Which brings me to the late Dan Maskell. For although Queen Victoria, in whose honour the club was named, was not noted for her backhand slice, my colleague John Roberts tells me that Maskell coached Victoria's great- great-great-grand-daughter, Princess Anne, and often remarked that if she hadn't been so horsey she would have made a first-rate tennis player.

Anyway, one of the founding fathers of Queen's was W H Grenfell, later Lord Besborough, who left Balliol College, Oxford, with a first, and was also a classy cricketer and athlete. Moreover, he twice swam Niagara, caught giant tarpon off Florida, rowed a skiff across the Channel, climbed the Matterhorn and, adds the book, "was once chased by a mad elephant and then by dervishes in the Sudan". He also won punting and fencing titles, and was president of both the LTA and the MCC. To think that we used to call Ian Botham an all-rounder.

Besborough died in the mid-1950s, some years short of his beloved club's finest hour. In 1984, John McEnroe won at Queen's and returned a week or so later to practice for Wimbledon, which he subsequently won. Unfortunately the imperious wife of the then-chairman had booked the same court. "I'm frightfully sorry, young man, but this court is taken," said the chairman's wife, or words to that effect. "Sod off," said McEnroe - or words to that effect.

He was banned from Queen's forthwith, but a few years later there was a reconciliation and after his first match back, McEnroe consented to be interviewed. The interview room was one of the club's squash courts. "There were 125 journalists, seven TV crews and two rows of photographers in that squash court, the atmosphere was absolutely electric," recalls the tournament"s media director, Jolyon Armstrong. But then along came the chairman's wife again. "So sorry everyone, I'm afraid this court is booked," she said. Actually, I'm making that last bit up. But it would have been frightfully apt. Frightfully Queen's.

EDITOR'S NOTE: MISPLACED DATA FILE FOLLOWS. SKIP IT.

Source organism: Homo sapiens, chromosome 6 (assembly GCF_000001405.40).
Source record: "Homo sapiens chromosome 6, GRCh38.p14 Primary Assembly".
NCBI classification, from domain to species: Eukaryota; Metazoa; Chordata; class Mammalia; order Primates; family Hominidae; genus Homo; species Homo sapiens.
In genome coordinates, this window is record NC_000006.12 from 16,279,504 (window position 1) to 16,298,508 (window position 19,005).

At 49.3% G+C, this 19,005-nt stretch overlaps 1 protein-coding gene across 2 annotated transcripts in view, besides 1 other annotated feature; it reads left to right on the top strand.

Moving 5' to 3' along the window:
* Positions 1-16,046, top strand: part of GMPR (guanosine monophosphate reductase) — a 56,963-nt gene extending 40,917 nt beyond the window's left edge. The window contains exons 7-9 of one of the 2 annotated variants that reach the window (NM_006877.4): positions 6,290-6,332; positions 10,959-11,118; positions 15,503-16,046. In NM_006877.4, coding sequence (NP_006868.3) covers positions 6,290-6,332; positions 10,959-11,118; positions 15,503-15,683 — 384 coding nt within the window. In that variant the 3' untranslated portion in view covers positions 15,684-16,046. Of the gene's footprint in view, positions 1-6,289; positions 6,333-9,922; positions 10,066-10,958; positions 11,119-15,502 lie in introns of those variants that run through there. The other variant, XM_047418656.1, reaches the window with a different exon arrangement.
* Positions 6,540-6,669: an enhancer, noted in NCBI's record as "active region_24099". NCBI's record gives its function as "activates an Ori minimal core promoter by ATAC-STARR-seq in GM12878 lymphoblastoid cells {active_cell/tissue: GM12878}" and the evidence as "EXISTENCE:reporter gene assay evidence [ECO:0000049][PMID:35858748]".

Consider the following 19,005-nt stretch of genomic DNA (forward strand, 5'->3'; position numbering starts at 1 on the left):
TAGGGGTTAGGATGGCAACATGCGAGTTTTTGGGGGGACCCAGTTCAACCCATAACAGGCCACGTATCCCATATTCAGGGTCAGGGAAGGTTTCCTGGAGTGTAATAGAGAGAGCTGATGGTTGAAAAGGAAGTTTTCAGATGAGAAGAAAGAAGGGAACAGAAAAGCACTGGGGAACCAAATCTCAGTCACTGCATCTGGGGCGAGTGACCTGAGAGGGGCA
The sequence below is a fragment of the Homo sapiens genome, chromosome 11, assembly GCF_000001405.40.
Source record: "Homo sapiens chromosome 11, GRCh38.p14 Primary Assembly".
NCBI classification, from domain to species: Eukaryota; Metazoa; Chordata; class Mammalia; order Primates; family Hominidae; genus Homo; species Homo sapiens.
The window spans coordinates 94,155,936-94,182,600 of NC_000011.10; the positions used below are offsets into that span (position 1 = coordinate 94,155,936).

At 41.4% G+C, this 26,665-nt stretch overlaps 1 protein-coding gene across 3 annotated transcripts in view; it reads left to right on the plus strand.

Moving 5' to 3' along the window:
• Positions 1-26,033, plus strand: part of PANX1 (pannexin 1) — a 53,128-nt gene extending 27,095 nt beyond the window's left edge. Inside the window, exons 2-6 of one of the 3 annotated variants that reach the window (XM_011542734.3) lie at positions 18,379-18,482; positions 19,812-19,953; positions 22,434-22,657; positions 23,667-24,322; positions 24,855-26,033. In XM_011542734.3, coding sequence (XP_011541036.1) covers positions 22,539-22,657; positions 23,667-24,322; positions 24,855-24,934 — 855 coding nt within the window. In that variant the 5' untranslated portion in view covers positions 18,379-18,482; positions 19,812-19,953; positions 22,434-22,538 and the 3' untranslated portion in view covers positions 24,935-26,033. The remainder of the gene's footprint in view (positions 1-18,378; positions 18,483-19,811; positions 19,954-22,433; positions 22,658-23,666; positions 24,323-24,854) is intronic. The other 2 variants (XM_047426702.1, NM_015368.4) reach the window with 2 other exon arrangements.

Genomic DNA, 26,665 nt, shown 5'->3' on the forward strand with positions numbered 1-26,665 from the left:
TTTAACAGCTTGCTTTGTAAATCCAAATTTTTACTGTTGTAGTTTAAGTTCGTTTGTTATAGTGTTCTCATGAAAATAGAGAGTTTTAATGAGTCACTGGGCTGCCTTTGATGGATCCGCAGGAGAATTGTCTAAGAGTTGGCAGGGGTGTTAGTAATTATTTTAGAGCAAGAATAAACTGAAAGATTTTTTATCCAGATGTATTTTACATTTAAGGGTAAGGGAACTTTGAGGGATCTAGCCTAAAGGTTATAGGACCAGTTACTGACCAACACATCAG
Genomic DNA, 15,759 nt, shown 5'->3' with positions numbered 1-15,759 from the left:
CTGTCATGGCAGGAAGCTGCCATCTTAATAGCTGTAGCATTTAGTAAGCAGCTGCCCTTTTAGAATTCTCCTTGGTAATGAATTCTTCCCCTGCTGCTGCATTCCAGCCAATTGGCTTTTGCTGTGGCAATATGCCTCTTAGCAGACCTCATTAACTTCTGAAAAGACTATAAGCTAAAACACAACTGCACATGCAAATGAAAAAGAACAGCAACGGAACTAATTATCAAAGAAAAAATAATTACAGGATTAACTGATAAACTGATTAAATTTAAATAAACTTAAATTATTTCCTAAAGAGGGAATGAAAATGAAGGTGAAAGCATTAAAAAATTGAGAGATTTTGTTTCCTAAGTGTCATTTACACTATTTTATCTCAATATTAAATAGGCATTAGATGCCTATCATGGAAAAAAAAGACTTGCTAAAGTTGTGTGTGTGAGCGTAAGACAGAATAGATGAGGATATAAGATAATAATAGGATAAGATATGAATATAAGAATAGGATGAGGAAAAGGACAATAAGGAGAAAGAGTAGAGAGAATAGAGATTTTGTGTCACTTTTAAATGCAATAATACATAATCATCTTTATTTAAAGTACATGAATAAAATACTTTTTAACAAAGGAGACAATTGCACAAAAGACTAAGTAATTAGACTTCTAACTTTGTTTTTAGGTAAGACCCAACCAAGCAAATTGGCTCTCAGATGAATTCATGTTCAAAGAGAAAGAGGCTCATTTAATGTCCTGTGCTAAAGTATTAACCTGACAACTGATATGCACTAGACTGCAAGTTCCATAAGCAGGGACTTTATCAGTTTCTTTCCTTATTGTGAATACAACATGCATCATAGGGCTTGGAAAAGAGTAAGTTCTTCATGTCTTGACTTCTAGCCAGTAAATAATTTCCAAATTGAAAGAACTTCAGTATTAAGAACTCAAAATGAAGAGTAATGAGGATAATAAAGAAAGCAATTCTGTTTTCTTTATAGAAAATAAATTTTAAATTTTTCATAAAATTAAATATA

Have you tried new the Independent Digital Edition apps?
Caption competition
Caption competition
  • Get to the point
Latest stories from i100
Daily Quiz
Independent Dating
and  

By clicking 'Search' you
are agreeing to our
Terms of Use.

Career Services
iJobs Job Widget
iJobs General

Recruitment Genius: Senior Digital Marketing Consultant

£28000 - £45000 per annum: Recruitment Genius: A Senior Digital Marketing Cons...

Recruitment Genius: Assistant Stores Keeper

£16640 - £18500 per annum: Recruitment Genius: An Assistant Stores Keeper is r...

Recruitment Genius: Claims Administrator

£16000 - £18500 per annum: Recruitment Genius: This is an excellent opportunit...

Recruitment Genius: Software Developer - C# / ASP.NET / SQL

£17000 - £30000 per annum: Recruitment Genius: Developer required to join a bu...

Day In a Page

'It was first time I had ever tasted chocolate. I kept a piece, and when Amsterdam was liberated, I gave it to the first Allied soldier I saw'

Bread from heaven